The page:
Tuesday, September 26, 2006

On Day Six We Travled from Oakland to Oakland

The Nebraska Renewable Energy Association cares how that state produces renewable energy. They want it done locally and owned locally. Deb Ward, the organization’s director pulled together a number of local people who are either working to train local students on renewable energy or produce it themselves. One local farmer actually brought a trailer-mounted crusher/extruder that could produce oil from soybeans or sunflowers. The oil is then used to produce bio-diesel in a farm scale bio-diesel machine made by Flying F Bio-fuels near Iowa City. That machine coupled with his India-produced crusher/extruder would be all a farmer would need to make his own fuel. Jason Barelman, Director of Career Services at nearby Wayne State University described a new internship program for students designed to train the experts who will populate the local renewable industry and offset the brain drain from the communities in the part of Nebraska.

Oakland, Nebraska is on the eastern side of the state, close to the Missouri River. Oakland, Iowa is just 100 miles south and east of the other Oakland. Our visit there was put together by Shirley Fredriksen, the coordinator of Golden Hills Resource Conservation and Development (RC&D). RC&Ds are not-for-profit organizations dedicated to using local resources to expand economic development in a sustainable way. The board is local and each coordinator is an employee of the USDA Natural Resources Conservation Service. Aside from the coordinator’s salary and a bit more, like any other non profit, Golden Hills survives on grants and can go as far as the board allows.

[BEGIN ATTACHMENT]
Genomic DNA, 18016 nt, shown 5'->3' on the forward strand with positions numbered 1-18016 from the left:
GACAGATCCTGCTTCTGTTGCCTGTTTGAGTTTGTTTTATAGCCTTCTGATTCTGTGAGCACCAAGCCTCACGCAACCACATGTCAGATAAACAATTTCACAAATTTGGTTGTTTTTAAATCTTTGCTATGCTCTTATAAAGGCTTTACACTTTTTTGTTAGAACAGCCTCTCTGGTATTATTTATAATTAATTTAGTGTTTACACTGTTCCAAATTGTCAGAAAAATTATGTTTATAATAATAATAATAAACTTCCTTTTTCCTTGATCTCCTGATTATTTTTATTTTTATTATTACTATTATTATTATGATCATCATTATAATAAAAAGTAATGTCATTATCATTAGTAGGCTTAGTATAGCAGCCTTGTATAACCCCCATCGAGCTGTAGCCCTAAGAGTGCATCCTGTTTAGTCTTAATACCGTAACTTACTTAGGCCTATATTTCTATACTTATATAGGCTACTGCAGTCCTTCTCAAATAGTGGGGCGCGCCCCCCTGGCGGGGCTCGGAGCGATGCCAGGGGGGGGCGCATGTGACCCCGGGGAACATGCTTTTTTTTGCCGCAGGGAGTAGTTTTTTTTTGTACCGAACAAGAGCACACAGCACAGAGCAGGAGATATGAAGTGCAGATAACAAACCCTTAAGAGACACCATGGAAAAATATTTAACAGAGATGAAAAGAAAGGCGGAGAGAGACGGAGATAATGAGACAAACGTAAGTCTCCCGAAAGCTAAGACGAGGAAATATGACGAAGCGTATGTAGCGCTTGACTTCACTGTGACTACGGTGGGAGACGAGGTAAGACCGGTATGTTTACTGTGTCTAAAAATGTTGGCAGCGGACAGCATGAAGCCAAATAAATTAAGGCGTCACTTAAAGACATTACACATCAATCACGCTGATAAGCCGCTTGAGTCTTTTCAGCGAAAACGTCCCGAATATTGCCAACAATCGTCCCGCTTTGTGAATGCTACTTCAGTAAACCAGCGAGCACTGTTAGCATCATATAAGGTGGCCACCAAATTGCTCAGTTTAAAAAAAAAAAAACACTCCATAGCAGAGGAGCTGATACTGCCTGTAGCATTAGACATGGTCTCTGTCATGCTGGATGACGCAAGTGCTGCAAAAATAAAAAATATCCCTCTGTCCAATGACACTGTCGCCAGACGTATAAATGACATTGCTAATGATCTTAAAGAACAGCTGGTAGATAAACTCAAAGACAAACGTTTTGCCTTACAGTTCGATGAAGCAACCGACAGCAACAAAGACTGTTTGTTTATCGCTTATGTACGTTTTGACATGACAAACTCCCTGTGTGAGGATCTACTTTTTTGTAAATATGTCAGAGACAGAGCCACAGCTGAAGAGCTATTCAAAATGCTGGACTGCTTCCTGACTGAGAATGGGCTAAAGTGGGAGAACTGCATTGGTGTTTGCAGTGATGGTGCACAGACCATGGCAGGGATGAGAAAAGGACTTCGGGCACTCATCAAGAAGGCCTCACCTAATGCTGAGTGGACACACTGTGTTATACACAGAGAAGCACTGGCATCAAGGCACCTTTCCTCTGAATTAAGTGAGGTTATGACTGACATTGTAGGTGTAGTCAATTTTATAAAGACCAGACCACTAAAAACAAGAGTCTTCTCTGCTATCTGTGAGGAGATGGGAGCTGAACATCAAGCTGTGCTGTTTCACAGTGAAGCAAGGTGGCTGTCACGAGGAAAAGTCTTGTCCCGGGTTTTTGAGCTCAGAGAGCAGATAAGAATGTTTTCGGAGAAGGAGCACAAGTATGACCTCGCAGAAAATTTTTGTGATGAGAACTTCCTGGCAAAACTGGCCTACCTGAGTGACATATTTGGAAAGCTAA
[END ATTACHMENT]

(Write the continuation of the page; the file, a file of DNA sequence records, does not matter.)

The Golden Hills board got “way out of their comfort zone” to agree to build a green building as their headquarters in Oakland. The 3,600 square foot structure uses about $200 of energy per month. The cost of the building was about $350,000 making the cost per square foot similar to conventional buildings that would require much more energy. When we did Tom Cook’s seminar from the building, Duane McFadden, a Cass County Supervisor and RC&D board member described the energy efficient building design to the students listening back in Iowa City. Other energy experts also spoke to the class. Ed Woolsey, a renewable energy consultant who has been on every Green Bike Tour back to 1999, talked about working in the state legislature to pass laws that encourage locally owned renewable energy systems. Senator Hubert Houser who works closely with Golden Hills is one of the recognized leaders in the legislature on renewable energy. He spoke about the challenges of overcoming partisanship to get legislation passed. Renewable energy is an issue that can easily cross party lines. Senator Houser, a Republican, has worked closely with Democratic Senator Joe Bolkcom, a veteran Green Biker who was with us on the opening day ride this year.

Shirley Fredriksen described the many programs at Golden Hills RC&D and David Osterberg showed the PowerPoint slide show that Tom Cook had pulled together from the previous days of the tour. This was the second time Tom’s seminar was produced remotely with Elluminate Live software during a green bike tour. The previous time we had been a coffee house in Storm Lake in 2004. In both cases students heard from the state’s experts on renewable energy development.

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The Green Bike Tour is sponsored by The University of Iowa's Center for Global and Regional Environmental Research, The Iowa Policy Project, and The Fred & Charlotte Hubbell Foundation, and Kelly Webworks.